Employers must send representatives to employees’ 9(g) Commercial Visa interviews
10 Jun 14
IMPACT – MEDIUM
What is the change? Employer sponsors of foreign nationals who are applying for 9(g) Commercial Visas must send a company representative to each applicant’s interview.
What does the change mean? Employers must appoint an appropriate representative to appear in person.
- Implementation timeframe: The rule came into force with little advance notice May 28.
- Visas/permits affected: 9(g) Commercial Visas.
- Who is affected: Companies who are sponsoring foreign nationals for the above visas.
- Impact on processing times: Possible delays may result if interview dates must be pushed back while company representatives are identified.
- Business impact: There will be additional cost and time spent on designating, training and making available the company representatives.
- Next steps: Companies should understand who is authorized to act as their representatives and prepare to designate and train appropriate personnel for that role.
Background: In the past, only the employee was required to appear at the interview for a 9(g) Commercial Visa. Now, however, the employer must also send a corporate representative to the interview. The Top 1000 companies in the Philippines are exempt from the new rule.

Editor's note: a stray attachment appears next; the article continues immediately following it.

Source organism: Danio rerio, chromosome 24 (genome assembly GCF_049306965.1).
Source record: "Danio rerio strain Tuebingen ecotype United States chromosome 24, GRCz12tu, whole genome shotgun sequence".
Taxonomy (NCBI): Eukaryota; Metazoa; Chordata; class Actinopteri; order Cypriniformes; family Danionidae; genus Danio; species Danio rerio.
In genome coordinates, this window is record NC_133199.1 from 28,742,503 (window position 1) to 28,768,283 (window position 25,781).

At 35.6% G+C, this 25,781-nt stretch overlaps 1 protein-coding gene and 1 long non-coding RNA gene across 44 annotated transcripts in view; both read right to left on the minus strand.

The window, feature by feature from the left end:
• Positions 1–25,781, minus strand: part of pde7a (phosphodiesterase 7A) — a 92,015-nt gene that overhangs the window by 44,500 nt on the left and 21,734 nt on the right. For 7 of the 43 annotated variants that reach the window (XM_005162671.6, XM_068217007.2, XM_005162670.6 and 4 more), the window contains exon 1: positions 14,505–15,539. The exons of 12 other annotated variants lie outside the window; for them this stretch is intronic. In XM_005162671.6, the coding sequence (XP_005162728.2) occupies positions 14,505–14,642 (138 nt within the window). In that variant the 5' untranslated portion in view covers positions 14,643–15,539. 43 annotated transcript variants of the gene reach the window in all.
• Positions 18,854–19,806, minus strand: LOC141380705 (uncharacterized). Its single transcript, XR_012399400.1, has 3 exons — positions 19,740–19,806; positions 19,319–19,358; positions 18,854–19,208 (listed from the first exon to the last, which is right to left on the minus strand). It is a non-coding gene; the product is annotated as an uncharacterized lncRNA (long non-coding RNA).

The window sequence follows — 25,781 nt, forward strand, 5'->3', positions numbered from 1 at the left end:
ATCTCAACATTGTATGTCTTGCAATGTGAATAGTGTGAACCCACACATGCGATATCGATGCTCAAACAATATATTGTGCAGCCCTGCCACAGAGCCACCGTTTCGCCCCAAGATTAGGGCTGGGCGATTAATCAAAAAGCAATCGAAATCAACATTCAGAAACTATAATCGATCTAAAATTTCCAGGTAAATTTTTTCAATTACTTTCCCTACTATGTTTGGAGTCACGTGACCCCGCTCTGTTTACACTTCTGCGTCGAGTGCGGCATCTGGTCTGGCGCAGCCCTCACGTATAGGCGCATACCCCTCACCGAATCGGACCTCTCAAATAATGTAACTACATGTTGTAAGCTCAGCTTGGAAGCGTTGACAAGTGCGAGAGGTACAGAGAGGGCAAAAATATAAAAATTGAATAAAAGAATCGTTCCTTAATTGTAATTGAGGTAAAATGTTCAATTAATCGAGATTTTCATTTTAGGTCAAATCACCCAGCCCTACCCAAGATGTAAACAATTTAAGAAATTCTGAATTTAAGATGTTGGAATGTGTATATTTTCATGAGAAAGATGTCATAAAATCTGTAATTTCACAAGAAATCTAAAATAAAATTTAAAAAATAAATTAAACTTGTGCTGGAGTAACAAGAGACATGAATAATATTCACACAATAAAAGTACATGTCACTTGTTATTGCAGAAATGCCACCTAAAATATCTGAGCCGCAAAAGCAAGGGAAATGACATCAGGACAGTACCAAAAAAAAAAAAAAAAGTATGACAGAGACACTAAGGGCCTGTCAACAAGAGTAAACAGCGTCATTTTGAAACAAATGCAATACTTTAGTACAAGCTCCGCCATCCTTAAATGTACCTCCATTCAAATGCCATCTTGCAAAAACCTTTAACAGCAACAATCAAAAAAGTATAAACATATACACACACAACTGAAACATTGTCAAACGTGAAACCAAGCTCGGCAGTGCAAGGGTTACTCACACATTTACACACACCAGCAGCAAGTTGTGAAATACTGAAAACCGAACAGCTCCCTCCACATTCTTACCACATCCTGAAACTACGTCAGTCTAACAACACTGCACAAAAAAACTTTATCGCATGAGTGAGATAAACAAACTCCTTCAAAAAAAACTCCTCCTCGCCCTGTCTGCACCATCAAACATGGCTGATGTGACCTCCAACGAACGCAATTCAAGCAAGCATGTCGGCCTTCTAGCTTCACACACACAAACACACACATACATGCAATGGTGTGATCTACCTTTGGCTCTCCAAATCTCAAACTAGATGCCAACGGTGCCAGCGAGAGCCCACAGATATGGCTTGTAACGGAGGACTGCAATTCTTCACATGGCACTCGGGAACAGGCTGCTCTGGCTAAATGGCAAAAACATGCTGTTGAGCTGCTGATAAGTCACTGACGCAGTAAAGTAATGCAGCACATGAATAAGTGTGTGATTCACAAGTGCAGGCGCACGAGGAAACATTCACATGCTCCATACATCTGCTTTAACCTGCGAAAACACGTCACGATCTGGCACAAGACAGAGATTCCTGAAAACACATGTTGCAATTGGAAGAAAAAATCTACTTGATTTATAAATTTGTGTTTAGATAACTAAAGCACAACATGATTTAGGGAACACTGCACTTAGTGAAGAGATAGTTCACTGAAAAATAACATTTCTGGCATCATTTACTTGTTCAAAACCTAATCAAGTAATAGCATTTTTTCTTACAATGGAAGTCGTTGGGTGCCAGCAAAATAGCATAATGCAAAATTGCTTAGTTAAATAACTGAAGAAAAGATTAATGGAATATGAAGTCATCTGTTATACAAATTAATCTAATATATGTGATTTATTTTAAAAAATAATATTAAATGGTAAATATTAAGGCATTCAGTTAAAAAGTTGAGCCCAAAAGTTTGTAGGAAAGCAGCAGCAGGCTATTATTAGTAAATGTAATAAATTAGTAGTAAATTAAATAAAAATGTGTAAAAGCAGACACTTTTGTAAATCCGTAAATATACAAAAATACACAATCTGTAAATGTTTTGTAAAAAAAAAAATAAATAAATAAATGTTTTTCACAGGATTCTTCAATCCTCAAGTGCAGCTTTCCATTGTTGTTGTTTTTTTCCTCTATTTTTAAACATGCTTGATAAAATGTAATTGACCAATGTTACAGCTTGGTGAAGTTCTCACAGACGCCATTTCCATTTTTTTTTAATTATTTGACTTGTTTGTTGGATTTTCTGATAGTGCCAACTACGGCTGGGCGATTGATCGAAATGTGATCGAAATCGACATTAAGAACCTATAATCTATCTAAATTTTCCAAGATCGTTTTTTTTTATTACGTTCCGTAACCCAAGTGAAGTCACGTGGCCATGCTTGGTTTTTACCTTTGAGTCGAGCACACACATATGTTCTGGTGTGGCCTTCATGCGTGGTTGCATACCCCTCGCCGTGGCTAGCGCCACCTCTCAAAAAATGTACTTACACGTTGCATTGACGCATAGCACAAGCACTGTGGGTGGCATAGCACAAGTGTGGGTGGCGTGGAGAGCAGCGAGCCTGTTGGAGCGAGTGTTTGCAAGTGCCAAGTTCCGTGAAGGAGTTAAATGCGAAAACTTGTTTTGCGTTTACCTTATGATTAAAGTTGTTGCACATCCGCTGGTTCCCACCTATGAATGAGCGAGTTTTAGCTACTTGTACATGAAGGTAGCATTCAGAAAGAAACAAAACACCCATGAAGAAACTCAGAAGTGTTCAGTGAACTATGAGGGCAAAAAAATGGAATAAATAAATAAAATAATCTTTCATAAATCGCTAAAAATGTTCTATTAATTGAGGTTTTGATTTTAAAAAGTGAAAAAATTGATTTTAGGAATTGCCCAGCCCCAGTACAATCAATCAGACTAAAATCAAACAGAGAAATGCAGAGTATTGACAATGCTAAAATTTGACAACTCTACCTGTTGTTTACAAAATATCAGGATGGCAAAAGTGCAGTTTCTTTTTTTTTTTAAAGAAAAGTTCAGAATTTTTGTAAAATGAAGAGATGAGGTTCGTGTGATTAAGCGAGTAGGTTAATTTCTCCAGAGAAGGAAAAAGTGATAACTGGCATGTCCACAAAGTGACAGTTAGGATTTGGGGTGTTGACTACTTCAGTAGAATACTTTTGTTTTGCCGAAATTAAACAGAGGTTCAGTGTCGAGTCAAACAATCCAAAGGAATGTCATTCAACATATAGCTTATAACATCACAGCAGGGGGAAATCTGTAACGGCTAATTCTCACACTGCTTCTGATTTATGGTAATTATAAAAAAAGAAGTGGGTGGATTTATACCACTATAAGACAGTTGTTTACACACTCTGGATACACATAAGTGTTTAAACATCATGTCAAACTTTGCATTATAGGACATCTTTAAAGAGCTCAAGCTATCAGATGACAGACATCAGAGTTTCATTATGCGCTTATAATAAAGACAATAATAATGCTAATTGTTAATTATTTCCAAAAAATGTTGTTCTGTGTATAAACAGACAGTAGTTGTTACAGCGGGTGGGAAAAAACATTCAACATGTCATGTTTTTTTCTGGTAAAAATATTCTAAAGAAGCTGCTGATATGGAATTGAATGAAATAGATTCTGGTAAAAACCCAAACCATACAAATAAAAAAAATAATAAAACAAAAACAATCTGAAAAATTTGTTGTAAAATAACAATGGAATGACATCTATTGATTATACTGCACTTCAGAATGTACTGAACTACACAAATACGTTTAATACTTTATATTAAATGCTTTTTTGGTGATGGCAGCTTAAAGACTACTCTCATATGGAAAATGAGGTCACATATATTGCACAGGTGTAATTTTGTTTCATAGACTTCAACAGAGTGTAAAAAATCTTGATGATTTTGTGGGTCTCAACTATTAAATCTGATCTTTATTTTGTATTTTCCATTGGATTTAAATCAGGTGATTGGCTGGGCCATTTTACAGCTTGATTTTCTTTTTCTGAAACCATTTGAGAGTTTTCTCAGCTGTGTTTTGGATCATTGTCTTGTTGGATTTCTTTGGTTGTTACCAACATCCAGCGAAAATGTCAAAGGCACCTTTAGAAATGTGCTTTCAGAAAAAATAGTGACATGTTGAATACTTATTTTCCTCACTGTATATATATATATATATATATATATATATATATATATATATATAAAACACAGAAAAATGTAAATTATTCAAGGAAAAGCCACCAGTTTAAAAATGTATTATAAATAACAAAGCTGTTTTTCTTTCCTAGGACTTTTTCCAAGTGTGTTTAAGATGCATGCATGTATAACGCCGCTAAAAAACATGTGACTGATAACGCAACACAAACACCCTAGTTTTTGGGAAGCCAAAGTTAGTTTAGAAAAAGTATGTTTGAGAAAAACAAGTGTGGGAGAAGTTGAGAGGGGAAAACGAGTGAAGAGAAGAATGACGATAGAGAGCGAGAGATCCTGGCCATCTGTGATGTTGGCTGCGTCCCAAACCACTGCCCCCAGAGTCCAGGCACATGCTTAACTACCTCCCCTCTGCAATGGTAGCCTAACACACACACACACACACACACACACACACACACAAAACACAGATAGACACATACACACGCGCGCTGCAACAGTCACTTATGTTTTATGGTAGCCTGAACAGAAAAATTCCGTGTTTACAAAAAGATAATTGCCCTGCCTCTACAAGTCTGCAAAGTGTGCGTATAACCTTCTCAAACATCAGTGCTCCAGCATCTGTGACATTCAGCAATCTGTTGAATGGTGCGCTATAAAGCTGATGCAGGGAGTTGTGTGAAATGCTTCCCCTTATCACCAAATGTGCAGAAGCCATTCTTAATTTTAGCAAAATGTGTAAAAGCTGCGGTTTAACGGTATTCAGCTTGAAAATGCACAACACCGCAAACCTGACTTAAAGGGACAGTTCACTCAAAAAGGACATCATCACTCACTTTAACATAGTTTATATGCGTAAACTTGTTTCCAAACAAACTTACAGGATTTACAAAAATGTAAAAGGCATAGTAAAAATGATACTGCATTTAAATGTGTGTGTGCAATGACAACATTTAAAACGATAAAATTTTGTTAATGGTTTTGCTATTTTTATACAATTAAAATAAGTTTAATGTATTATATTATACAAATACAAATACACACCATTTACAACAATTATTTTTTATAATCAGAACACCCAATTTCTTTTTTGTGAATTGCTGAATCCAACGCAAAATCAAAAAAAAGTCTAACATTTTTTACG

The new requirement sets out who may represent different types of employers. A corporation or partnership must designate an executive officer who is required to be identified in the Articles of Incorporation or Partnership or on its most recent General Information Sheet. Alternatively, the executive officer may authorize a non-executive officer to act as the corporate representative through a notarized special power of attorney. If prepared outside the Philippines, the notarized special power of attorney must also be legalized at a Philippine Embassy to qualify for acceptance by the Bureau of Immigration. Under no circumstances can executive officers authorize the company’s lawyers, liaison officers or travel agents to representative the company at the 9(g) interview, even through a special power of attorney. An employer who is a sole proprietor can only be represented by the registered owner, identified in the Certificate of Business Registration issued by the Department of Trade and Industry.
BAL Analysis: The new rule introduces a significant responsibility and procedural burden on employers. Employers should be prepared to designate and properly authorize their representative as soon as possible in order to avoid delays in the processing of their employees’ 9(g) visa applications.
This alert has been provided by the BAL Global Practice group and our network provider located in the Philippines. For additional information, please contact your BAL attorney.
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